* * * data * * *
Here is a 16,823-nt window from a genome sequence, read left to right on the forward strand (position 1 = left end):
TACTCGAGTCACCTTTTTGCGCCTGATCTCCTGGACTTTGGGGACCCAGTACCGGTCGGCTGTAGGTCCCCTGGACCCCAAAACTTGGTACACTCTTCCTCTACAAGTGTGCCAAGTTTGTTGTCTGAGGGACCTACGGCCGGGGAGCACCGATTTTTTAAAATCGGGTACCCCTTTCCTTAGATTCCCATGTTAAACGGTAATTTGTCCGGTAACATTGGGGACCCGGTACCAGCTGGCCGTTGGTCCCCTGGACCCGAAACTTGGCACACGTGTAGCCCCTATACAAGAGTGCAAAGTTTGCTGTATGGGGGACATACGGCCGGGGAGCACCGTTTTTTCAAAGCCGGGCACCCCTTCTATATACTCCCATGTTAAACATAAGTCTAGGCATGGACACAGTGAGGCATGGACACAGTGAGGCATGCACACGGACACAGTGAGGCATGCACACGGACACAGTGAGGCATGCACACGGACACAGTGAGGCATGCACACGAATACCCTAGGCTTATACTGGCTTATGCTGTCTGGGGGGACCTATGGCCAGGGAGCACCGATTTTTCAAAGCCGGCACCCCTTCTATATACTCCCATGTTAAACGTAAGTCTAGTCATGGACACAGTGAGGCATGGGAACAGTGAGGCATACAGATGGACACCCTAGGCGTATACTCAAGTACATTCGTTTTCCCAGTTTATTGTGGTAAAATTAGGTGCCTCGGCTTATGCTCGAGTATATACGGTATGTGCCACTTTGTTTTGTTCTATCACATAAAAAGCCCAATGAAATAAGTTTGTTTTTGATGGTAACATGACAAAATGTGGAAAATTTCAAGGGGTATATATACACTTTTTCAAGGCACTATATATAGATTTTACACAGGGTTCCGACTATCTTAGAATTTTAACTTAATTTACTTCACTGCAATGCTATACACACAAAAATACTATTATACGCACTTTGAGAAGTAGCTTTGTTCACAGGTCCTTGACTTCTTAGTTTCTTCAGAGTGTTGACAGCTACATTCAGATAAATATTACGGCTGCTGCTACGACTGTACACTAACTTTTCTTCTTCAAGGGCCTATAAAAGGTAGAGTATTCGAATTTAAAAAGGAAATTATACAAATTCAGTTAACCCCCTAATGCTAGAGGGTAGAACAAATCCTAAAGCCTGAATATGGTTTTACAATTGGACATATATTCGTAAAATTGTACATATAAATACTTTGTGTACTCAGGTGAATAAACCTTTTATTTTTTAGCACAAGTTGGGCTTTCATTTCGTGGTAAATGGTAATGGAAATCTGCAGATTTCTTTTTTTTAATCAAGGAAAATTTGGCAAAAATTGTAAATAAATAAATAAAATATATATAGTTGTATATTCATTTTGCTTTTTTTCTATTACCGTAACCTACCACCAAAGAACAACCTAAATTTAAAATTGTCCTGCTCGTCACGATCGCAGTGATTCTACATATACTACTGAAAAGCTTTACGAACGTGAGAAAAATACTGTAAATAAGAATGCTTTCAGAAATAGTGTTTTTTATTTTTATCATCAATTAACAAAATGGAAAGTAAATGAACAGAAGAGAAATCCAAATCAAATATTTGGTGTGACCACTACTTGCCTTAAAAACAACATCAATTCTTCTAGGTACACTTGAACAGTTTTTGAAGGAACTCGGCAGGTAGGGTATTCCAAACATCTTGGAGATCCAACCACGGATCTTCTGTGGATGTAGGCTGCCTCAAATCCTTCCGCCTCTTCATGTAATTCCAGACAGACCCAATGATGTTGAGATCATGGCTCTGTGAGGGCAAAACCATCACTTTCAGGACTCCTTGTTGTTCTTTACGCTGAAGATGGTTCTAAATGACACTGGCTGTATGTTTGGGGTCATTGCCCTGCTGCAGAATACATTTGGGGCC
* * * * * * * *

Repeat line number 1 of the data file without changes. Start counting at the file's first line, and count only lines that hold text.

Here is a 16,823-nt window from a genome sequence, read left to right on the forward strand (position 1 = left end):